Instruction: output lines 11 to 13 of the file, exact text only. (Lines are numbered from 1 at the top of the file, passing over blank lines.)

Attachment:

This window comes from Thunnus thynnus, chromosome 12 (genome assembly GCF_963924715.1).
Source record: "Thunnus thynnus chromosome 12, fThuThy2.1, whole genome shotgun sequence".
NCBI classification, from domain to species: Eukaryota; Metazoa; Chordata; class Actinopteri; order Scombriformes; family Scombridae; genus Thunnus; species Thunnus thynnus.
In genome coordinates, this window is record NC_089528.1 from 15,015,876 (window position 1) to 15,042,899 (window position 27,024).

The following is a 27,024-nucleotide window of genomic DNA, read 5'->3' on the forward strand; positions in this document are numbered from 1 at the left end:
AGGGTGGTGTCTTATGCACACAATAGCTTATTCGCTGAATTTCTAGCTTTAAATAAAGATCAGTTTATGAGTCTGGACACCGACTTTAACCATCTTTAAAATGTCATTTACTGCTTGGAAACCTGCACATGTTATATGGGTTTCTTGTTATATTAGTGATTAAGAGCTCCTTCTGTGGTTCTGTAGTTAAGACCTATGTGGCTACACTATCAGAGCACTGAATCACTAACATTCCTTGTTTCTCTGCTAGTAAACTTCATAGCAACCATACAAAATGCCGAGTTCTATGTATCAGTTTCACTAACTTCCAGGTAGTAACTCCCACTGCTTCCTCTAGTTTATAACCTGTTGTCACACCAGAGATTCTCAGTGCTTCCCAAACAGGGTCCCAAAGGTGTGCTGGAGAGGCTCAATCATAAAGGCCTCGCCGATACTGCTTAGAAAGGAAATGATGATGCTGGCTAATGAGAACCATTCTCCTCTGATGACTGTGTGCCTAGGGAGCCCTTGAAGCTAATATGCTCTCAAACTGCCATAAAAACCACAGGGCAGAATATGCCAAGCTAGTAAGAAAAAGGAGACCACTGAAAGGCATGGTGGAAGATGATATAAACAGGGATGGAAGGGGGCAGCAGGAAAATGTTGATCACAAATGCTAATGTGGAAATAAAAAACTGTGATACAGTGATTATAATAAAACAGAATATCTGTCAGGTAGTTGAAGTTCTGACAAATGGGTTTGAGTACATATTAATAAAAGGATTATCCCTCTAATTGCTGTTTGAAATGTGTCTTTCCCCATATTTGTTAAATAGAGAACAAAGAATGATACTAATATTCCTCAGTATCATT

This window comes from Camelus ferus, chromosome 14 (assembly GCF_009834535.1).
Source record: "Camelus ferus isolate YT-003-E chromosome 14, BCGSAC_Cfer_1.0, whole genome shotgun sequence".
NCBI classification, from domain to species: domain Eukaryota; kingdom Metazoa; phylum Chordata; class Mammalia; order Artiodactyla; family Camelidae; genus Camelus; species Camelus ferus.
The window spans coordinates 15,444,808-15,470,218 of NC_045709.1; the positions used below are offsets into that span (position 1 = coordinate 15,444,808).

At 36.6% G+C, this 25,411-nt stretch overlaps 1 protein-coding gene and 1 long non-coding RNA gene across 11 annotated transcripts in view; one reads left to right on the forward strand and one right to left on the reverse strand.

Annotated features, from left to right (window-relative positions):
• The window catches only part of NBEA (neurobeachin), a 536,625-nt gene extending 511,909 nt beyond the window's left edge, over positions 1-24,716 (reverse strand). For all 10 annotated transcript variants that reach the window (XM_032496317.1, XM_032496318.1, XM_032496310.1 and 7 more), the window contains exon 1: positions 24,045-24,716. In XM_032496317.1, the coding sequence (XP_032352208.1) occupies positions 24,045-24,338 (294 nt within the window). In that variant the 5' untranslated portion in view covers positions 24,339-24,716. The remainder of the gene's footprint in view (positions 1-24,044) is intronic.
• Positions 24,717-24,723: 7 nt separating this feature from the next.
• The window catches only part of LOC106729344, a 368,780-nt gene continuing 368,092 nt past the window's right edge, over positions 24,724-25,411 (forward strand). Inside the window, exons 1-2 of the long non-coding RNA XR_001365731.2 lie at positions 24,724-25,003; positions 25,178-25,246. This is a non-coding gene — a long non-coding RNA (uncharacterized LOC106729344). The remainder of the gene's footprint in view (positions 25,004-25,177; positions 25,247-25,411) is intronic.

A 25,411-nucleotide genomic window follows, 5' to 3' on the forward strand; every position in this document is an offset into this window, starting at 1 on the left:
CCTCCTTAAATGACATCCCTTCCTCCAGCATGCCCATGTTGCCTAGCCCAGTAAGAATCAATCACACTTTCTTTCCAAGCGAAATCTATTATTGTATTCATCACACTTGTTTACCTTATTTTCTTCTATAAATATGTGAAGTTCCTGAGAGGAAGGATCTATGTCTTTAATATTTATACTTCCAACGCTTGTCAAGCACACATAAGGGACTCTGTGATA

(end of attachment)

At 36.6% G+C, this 25,411-nt stretch overlaps 1 protein-coding gene and 1 long non-coding RNA gene across 11 annotated transcripts in view; one reads left to right on the forward strand and one right to left on the reverse strand.

Annotated features, from left to right (window-relative positions):
• The window catches only part of NBEA (neurobeachin), a 536,625-nt gene extending 511,909 nt beyond the window's left edge, over positions 1-24,716 (reverse strand). For all 10 annotated transcript variants that reach the window (XM_032496317.1, XM_032496318.1, XM_032496310.1 and 7 more), the window contains exon 1: positions 24,045-24,716. In XM_032496317.1, the coding sequence (XP_032352208.1) occupies positions 24,045-24,338 (294 nt within the window). In that variant the 5' untranslated portion in view covers positions 24,339-24,716. The remainder of the gene's footprint in view (positions 1-24,044) is intronic.